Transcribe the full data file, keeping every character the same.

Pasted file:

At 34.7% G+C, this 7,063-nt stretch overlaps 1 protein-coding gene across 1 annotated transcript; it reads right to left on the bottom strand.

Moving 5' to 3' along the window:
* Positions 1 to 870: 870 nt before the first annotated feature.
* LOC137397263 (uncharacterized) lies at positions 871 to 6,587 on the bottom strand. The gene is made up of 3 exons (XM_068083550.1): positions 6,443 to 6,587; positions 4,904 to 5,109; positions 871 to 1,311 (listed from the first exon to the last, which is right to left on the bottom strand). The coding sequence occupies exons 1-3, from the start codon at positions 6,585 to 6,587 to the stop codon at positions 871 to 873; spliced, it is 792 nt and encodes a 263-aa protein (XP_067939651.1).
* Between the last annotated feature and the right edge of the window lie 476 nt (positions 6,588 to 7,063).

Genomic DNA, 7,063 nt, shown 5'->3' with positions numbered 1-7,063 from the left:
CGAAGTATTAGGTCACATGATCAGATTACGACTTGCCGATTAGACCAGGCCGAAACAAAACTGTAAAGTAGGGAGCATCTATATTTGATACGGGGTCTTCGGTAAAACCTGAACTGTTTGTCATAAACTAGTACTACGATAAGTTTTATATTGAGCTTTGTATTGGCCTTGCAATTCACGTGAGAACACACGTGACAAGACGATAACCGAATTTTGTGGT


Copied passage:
At 34.7% G+C, this 7,063-nt stretch overlaps 1 protein-coding gene across 1 annotated transcript; it reads right to left on the bottom strand.

Moving 5' to 3' along the window:
* Positions 1 to 870: 870 nt before the first annotated feature.
* LOC137397263 (uncharacterized) lies at positions 871 to 6,587 on the bottom strand. The gene is made up of 3 exons (XM_068083550.1): positions 6,443 to 6,587; positions 4,904 to 5,109; positions 871 to 1,311 (listed from the first exon to the last, which is right to left on the bottom strand). The coding sequence occupies exons 1-3, from the start codon at positions 6,585 to 6,587 to the stop codon at positions 871 to 873; spliced, it is 792 nt and encodes a 263-aa protein (XP_067939651.1).
* Between the last annotated feature and the right edge of the window lie 476 nt (positions 6,588 to 7,063).

Genomic DNA, 7,063 nt, shown 5'->3' with positions numbered 1-7,063 from the left:
CGAAGTATTAGGTCACATGATCAGATTACGACTTGCCGATTAGACCAGGCCGAAACAAAACTGTAAAGTAGGGAGCATCTATATTTGATACGGGGTCTTCGGTAAAACCTGAACTGTTTGTCATAAACTAGTACTACGATAAGTTTTATATTGAGCTTTGTATTGGCCTTGCAATTCACGTGAGAACACACGTGACAAGACGATAACCGAATTTTGTGGT